27 Mar 2008

Joining God’s Mission, 1

Author: Bobby Valentine | Filed under: Hebrew Bible, Kingdom, Ministry, Mission, Preaching
In Genesis 12.1-3 we read of the beginning of God’s reclamation project—the promises made to Abram. God told Abram to go to a far country; he said Abram would be a blessing and that God would bless all creation through him.
By singling Abram out from every other person God acted in pure grace, but that grace was not intended for Abram alone. God had chosen Abram for a special mission—a mission of embodying the blessing of God to earth. He was to be God’s “blessed” man through whom Yahweh would spread the aroma of shalom to others. This same mission of being a blessing is given to Abram’s descendants (cf. Ps 136.21-22; Isa 49.6; etc).
As we read through the Torah we notice Yahweh making Abram into a blessing for those around him. Lot was blessed by his association with Abram. When the Five Kings of the East invaded, Abraham came to the rescue and he declined the booty for his exploits (Gen 14.21-24). The destruction of Sodom was delayed because of the promise to Abraham (Gen 18.18). Where Abraham and his descendants are found, God’s bountiful blessings come as well. Even Moab and Ammon who came from Lot (Gen 19.37-38) were to be blessed by their relationship with Israel (Deut 2.9, 19).
God’s original intent was that his people be a blessing. He states bluntly to Abram “you will be a blessing.” Abram, Isaac, Joseph, Israel, and the Church are to be a blessing to those around them. We are a blessing because we bring kingdom values to our communities; thus, we honor our promises and treat others with dignity and respect.
Not only are God’s people a blessing in the “physical” sense but also in a “spiritual” sense. We are to be a blessing to those around us by pointing them to the God of all blessing. We point them to the Cross of Jesus, so they too can share in God’s salvation from sin and ultimate death. We are to invite them to join God’s mission of blessing all creation.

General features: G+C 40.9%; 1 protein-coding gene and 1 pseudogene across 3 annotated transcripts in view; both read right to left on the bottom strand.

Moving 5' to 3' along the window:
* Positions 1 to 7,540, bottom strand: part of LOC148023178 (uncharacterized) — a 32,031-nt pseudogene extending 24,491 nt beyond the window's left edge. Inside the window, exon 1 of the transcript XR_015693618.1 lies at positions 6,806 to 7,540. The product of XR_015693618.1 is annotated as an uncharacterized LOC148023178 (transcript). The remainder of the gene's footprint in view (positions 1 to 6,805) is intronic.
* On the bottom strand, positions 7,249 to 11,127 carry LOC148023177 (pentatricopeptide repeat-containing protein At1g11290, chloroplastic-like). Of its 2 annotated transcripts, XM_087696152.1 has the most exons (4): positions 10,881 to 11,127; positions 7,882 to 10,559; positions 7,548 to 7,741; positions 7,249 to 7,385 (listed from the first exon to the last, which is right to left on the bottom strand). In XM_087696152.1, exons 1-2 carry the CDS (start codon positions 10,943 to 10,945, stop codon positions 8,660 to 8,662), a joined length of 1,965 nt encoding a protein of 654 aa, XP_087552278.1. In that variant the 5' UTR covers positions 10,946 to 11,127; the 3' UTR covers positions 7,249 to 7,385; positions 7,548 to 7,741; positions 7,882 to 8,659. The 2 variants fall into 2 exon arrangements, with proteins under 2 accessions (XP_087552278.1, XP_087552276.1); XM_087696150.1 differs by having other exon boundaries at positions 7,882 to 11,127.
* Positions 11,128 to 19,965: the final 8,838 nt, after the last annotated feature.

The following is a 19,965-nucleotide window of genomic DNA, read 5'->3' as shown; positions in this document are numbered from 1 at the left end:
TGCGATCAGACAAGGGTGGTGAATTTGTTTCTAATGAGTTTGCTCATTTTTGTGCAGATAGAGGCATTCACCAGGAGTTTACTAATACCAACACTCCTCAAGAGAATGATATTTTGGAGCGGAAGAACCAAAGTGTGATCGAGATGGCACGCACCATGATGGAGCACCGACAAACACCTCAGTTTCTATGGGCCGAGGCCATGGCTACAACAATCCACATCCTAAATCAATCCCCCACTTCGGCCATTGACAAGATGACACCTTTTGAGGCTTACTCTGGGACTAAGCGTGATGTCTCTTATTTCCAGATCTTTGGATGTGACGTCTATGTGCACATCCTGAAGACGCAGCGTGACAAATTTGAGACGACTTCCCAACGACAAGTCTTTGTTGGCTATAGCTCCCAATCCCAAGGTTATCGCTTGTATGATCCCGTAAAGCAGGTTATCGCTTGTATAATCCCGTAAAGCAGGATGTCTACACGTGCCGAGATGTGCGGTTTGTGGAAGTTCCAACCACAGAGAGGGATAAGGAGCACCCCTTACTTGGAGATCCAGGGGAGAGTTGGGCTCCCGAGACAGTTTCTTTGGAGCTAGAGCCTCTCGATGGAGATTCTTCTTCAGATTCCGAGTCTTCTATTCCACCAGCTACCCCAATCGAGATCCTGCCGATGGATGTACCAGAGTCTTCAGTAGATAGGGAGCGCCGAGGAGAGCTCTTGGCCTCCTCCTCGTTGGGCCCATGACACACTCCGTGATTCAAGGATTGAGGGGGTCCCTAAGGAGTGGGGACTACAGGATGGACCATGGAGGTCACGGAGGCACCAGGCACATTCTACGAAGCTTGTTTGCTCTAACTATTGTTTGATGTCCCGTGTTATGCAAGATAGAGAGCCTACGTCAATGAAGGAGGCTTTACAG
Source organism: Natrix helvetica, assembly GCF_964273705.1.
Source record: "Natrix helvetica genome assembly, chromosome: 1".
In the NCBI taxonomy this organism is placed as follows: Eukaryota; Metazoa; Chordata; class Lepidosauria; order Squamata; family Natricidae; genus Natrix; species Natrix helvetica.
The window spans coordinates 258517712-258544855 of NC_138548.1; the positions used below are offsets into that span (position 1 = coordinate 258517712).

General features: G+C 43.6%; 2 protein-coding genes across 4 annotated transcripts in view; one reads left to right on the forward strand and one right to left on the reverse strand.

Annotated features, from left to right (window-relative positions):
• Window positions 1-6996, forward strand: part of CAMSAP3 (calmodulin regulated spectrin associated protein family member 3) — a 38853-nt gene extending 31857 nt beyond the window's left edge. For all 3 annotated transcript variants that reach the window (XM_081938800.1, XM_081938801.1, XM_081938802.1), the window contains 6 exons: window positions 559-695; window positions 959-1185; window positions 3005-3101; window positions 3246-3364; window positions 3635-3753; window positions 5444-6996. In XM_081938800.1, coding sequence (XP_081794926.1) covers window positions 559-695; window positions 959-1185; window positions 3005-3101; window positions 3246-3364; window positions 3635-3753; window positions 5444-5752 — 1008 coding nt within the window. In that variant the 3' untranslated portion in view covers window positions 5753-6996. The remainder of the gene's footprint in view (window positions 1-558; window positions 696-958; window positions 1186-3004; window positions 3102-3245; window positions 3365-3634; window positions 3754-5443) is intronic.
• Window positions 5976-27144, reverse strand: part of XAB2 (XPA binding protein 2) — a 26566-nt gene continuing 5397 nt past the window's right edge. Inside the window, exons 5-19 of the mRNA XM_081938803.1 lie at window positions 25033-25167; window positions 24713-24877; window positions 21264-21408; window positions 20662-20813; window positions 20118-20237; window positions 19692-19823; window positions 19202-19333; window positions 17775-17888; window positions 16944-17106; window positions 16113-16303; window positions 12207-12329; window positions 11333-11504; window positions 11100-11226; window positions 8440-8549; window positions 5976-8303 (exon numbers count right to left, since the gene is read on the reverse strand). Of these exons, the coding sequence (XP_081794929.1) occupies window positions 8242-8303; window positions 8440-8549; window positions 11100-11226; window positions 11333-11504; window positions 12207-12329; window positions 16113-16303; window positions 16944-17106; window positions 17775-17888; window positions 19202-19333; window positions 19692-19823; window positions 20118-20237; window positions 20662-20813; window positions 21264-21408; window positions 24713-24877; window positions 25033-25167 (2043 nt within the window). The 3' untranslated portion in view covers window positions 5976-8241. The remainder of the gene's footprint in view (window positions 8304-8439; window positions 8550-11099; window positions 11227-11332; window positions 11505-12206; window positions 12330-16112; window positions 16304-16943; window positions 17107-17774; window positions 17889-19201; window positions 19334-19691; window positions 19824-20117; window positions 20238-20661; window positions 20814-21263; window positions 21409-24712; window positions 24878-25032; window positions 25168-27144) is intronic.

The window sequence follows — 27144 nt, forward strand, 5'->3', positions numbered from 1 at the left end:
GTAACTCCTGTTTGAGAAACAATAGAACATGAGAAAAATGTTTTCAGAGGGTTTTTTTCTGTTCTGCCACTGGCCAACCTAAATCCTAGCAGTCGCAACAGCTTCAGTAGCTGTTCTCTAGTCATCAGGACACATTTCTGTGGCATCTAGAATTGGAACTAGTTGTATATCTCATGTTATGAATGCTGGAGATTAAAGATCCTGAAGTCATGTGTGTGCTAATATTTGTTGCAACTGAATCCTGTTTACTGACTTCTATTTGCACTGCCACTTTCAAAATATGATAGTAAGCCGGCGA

Yes, from the very beginning, it was God’s plan that his people look beyond themselves and see it as their mission to be a blessing. Like Abraham we sometimes fail due to a lack of trust/faith (Gen 12.10-20; 20.1-18). However, God gives us grace so we can become yet a greater blessing to the world around us. Are we living up to our calling?

Bobby Valentine

13 Responses to “Joining God’s Mission, 1”

  1. Falantedios Says:

    “Have pity on those whose chances grow thinner… ’cause there’s no hiding place from the Father of Creation.”

    Sometimes I think we’re not much more of a blessing for our world than the people who waited around for the spaceship hiding behind the Hale-Bopp comet.

    And then I think, “At least they all just hid themselves in an enclave and waited.” They didn’t attack people who weren’t coming with them into their enclave.

    Ignoring the lost and hurting world around us is bad enough; kicking it while it is down is even worse.

    Ben’s mission statement on New Genesis really sums it up perfectly. I want to be like that.

    praying for shalom in your realm…

  2. kingdomseeking Says:

    Herein lies the heart of being Christian.

  3. Steve Puckett Says:

    As I’ve been preaching through Romans, the idea of Abraham as the father of us all (Romans 4:11, 16) certainly has as a part of its meaning that God will bless others through us.


  4. David Says:

    The greatest of obstacle to us being a blessing for this world is that thinking the source of the blessing comes from within us. We believe that we have all the answers, that our own goodness provides the blessings. Of course, we know and say that it is God that must be the source of such things…but too often we are simply giving lip-service to this thought…how quickly we get so confused!

    Looking forward to reading more on this thought.

  5. preacherman Says:

    Wonderfully said, Bobby.
    I am going to enjoy this series.
    Keep up the great work.
    I hope you have a blessed day brother!
    In Him,
    Kinney Mabry

  6. Alan Says:

    Abram certainly was selected by grace. But not without reason. God made many promises to Abraham, beginning in Gen 12. In Gen 15 he credited his faith as righteousness (an example of grace, but based on faith). Then in Gen 22:16-18 God told us *why* he made those promises to Abraham — because he obeyed in offering Isaac. God explicitly and clearly stated that reason.

    God knew in Gen 12 what would happen in Gen 22:

    Gen 22:15-18 The angel of the LORD called to Abraham from heaven a second time and said, “I swear by myself, declares the LORD, that because you have done this and have not withheld your son, your only son, I will surely bless you and make your descendants as numerous as the stars in the sky and as the sand on the seashore. Your descendants will take possession of the cities of their enemies, and through your offspring all nations on earth will be blessed, because you have obeyed me.”

    Those promises in Gen 22 are the same ones God had made earlier. The only difference in chapter 22 is that he tells us why he would do those things for Abraham: “because you have obeyed me.”